"If and Only If" Usage

Logical formulation of a biconditional statement.
the logical statement for a biconditional shows how it is formed from a conditional and its converse. C.K.Taylor

When reading about statistics and mathematics, one phrase that regularly shows up is “if and only if.” This phrase particularly appears within statements of mathematical theorems or proofs. We will see precisely what this statement means.

To understand “if and only if” we must first know what is meant by a conditional statement. A conditional statement is one that is formed from two other statements, which we will denote by P and Q. To form a conditional statement, we could say “If P then Q.”

The following are examples of this kind of statement:

  • If it is raining outside, then I take my umbrella with me on my walk.
  • If you study hard, then you will earn an A.
  • If n is divisible by 4, then n is divisible by 2.

Converse and Conditionals

Three other statements are related to any conditional statement. These are called the converse, inverse and the contrapositive. We form these statements by changing the order of P and Q from the original conditional and inserting the word “not” for the inverse and contrapositive.

We only need to consider the converse here. This statement is obtained from the original by saying, “If Q then P.” Suppose we start with the conditional “If it is raining outside, then I take my umbrella with me on my walk” The converse of this statement is: “If I take my umbrella with me on my walk, then it is raining outside.”

We only need to consider this example to realize that the original conditional is not logically the same as its converse. The confusion of these two statement forms is known as a converse error. One could take an umbrella on a walk even though it may not be raining outside.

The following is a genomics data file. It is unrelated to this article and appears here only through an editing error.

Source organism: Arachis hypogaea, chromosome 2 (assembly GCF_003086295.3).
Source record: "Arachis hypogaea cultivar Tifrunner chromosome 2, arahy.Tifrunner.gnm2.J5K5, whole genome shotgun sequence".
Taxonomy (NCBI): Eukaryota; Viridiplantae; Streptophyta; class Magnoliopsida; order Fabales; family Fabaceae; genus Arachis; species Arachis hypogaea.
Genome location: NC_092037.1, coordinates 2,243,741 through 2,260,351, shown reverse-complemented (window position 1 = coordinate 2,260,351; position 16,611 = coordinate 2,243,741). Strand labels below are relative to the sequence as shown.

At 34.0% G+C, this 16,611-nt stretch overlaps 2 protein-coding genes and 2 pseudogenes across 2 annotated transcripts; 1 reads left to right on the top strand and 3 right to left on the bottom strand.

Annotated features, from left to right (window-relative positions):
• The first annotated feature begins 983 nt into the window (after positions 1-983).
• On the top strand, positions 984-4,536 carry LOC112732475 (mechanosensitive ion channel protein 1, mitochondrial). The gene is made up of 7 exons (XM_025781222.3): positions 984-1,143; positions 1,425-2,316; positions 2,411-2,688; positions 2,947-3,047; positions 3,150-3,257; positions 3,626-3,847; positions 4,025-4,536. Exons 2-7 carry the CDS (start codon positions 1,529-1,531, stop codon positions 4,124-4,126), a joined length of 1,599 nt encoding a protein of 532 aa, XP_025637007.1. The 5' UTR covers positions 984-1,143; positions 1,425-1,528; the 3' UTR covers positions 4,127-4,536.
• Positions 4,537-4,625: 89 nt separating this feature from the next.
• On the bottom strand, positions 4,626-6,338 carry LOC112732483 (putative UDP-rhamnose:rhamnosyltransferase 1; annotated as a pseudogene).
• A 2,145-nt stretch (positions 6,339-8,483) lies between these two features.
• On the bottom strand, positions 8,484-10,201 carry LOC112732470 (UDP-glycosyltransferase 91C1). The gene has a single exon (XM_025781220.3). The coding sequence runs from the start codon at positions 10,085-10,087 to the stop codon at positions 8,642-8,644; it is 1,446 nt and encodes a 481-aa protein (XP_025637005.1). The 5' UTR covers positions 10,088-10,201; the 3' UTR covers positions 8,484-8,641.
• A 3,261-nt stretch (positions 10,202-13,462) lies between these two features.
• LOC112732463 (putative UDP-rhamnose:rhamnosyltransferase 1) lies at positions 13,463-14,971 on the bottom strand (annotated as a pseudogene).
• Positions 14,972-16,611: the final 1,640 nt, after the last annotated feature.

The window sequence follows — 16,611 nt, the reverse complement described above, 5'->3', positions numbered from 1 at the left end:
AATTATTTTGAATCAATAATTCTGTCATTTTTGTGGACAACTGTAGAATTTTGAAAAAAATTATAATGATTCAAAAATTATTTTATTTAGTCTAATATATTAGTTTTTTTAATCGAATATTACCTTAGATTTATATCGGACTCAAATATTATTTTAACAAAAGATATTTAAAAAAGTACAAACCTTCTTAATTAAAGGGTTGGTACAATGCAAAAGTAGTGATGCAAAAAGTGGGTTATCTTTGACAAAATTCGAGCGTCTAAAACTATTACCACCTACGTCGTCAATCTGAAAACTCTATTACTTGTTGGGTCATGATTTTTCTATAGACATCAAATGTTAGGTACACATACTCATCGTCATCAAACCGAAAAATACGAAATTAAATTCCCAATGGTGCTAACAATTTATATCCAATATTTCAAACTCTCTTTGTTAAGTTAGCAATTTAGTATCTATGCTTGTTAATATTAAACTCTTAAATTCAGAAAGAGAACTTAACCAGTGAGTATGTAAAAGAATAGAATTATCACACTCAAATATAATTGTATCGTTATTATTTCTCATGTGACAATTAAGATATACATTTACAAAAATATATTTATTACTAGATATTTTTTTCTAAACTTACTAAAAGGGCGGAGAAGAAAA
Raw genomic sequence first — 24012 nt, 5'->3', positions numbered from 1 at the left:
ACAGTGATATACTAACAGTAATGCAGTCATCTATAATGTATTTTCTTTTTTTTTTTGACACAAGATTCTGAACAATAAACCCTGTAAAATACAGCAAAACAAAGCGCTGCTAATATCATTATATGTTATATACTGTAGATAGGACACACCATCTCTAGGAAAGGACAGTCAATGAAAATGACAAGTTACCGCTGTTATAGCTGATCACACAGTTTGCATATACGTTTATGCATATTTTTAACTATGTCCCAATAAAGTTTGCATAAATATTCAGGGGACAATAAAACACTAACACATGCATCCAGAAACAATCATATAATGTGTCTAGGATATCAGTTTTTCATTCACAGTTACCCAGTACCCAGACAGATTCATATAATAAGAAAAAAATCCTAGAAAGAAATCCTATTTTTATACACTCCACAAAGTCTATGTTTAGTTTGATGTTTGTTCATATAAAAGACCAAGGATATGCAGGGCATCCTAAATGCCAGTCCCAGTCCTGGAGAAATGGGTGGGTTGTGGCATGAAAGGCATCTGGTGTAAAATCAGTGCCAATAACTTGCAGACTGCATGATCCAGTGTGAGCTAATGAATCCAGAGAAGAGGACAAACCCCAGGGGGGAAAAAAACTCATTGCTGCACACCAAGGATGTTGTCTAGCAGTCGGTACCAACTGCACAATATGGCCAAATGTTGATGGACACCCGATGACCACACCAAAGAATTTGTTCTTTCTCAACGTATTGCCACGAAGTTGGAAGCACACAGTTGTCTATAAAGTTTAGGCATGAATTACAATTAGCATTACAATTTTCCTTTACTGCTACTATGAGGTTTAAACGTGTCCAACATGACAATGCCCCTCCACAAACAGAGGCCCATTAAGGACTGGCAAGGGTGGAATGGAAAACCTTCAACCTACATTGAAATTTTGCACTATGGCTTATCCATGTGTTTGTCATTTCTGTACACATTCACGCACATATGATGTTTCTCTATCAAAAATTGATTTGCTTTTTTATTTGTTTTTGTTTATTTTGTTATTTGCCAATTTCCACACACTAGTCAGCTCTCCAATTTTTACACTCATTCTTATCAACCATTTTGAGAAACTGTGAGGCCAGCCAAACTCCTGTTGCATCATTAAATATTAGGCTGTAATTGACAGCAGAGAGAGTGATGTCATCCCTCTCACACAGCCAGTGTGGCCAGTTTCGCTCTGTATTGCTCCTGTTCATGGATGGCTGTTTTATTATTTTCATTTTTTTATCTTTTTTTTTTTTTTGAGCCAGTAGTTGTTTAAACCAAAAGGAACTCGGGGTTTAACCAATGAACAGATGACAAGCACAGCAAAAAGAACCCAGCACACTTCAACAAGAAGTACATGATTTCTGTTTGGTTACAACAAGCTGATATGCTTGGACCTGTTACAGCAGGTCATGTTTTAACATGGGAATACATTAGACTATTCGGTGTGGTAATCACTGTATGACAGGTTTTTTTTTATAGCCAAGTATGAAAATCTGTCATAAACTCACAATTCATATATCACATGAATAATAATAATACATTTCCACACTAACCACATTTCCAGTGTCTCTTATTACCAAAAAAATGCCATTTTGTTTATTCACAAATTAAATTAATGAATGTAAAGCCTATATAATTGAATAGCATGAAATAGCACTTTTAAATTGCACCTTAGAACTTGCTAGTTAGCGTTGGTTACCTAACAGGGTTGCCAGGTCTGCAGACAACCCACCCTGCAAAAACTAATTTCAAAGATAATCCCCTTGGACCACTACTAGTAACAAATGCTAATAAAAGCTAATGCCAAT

For another example, we consider the conditional “If a number is divisible by 4 then it is divisible by 2.” This statement is clearly true. However, this statement’s converse “If a number is divisible by 2, then it is divisible by 4” is false. We only need to look at a number such as 6. Although 2 divides this number, 4 does not. While the original statement is true, its converse is not.

Biconditional

This brings us to a biconditional statement, which is also known as an if and only if statement. Certain conditional statements also have converses that are true. In this case, we may form what is known as a biconditional statement. A biconditional statement has the form:

”If P then Q, and if Q then P.”

Since this construction is somewhat awkward, especially when P and Q are their own logical statements, we simplify the statement of a biconditional by using the phrase “if and only if.” Rather than say ”if P then Q, and if Q then P” we instead say “P if and only if Q.” This construction eliminates some redundancy.

Statistics Example

For an example of the phrase “if and only if” that involves statistics, we need look no further than a fact concerning the sample standard deviation. The sample standard deviation of a data set is equal to zero if and only if all of the data values are identical.

We break this biconditional statement into a conditional and its converse. Then we see that this statement means both of the following:

  • If the standard deviation is zero, then all of the data values are identical.
  • If all of the data values are identical, then the standard deviation is equal to zero.

Proof of Biconditional

If we are attempting to prove a biconditional, then most of the time we end up splitting it. This makes our proof have two parts. One part we prove “if P then Q.” The other part of the proof we prove “if Q then P.”

Necessary and Sufficient Conditions

Biconditional statements are related to conditions that are both necessary and sufficient. Consider the statement “if today is Easter, then tomorrow is Monday.” Today being Easter is sufficient for tomorrow to be Easter, however, it is not necessary. Today could be any Sunday other than Easter, and tomorrow would still be Monday.

Abbreviation

The phrase “if and only if” is used commonly enough in mathematical writing that it has its own abbreviation. Sometimes the biconditional in the statement of the phrase “if and only if” is shortened to simply “iff.” Thus the statement “P if and only if Q” becomes “P iff Q.”